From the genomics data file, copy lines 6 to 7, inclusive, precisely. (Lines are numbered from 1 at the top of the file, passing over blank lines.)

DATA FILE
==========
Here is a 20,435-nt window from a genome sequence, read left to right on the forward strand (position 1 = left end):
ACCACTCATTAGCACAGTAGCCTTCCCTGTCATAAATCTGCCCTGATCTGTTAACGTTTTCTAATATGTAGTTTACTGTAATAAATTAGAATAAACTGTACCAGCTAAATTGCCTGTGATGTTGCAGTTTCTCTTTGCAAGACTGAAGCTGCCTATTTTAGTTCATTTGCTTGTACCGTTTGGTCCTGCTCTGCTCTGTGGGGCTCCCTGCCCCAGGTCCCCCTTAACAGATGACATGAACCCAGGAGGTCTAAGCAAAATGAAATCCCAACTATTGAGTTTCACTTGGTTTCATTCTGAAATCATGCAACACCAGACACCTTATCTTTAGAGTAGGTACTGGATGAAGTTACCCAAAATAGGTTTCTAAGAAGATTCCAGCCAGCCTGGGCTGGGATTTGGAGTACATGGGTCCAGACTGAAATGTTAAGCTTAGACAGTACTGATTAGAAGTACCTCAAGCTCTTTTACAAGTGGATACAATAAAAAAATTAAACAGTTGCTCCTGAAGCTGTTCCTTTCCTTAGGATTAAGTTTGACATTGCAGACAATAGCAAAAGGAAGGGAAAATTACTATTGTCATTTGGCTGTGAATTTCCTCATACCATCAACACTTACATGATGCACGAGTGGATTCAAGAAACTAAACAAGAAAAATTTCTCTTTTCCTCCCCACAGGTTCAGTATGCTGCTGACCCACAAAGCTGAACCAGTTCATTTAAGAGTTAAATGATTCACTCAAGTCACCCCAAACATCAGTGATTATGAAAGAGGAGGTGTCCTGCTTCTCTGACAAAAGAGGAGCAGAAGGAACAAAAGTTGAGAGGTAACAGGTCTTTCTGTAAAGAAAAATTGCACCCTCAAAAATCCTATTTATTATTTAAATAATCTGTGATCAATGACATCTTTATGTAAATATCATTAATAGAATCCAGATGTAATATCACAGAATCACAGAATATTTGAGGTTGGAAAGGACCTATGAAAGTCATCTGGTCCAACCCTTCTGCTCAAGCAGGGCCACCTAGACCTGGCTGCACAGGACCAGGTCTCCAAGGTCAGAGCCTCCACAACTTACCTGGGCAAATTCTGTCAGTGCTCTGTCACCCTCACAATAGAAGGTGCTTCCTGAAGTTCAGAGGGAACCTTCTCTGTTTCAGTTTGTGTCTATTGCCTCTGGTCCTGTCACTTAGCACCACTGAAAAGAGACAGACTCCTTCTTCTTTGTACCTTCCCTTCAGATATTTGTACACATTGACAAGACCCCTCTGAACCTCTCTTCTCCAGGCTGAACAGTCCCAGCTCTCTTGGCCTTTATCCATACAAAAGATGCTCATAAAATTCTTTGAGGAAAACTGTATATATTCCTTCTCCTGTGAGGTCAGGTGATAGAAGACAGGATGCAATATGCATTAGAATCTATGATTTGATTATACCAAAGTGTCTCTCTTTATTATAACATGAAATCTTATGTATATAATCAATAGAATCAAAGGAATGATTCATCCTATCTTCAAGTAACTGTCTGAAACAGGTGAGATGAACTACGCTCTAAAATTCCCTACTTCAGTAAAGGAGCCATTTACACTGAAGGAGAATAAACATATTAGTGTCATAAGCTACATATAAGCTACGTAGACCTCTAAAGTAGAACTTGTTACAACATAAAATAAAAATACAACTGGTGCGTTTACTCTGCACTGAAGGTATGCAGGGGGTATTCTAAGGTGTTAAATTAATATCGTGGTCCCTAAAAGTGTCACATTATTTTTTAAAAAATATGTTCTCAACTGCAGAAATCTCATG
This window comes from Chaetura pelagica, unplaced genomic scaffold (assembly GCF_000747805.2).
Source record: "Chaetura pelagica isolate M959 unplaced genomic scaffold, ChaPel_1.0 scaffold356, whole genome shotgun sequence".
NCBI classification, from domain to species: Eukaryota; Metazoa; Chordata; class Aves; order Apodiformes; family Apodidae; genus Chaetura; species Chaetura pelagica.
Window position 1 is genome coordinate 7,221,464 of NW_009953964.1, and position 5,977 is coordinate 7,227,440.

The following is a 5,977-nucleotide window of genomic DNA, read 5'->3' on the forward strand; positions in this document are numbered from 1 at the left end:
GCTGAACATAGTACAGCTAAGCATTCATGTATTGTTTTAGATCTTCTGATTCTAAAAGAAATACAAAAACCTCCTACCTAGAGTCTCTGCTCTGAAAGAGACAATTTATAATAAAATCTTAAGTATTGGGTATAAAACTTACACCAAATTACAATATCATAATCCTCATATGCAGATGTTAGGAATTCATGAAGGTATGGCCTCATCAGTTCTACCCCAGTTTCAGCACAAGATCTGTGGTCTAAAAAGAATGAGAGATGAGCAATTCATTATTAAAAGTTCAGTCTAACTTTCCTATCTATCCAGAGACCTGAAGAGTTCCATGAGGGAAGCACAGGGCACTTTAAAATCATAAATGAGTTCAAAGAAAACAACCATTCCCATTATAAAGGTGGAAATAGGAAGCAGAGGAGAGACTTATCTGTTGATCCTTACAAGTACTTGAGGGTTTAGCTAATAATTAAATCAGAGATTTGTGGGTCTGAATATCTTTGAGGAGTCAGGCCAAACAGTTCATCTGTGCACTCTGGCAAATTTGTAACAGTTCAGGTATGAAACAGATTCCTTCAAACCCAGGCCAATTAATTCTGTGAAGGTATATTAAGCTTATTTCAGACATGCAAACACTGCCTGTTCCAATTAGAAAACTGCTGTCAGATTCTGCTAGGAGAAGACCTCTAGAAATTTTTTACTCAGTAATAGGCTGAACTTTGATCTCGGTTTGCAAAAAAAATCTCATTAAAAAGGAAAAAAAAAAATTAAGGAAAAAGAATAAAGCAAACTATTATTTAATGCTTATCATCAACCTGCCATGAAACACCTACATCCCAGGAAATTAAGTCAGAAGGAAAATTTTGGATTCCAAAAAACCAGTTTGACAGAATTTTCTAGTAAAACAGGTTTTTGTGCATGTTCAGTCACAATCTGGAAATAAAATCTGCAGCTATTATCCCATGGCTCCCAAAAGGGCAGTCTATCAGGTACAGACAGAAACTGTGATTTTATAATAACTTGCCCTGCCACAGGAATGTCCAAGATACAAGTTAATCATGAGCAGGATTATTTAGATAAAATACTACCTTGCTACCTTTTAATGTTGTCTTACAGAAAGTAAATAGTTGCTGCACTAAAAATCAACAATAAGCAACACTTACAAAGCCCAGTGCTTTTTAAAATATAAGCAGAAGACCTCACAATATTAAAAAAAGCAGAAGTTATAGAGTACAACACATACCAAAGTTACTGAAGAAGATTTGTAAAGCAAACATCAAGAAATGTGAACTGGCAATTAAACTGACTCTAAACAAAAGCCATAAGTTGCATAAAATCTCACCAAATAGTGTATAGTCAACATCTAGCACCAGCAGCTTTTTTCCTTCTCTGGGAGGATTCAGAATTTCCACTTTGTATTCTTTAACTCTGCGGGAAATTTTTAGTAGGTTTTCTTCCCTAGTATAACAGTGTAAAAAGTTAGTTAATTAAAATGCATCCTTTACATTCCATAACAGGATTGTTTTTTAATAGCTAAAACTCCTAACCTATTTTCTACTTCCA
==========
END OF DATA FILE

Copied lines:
Window position 1 is genome coordinate 7,221,464 of NW_009953964.1, and position 5,977 is coordinate 7,227,440.

The following is a 5,977-nucleotide window of genomic DNA, read 5'->3' on the forward strand; positions in this document are numbered from 1 at the left end: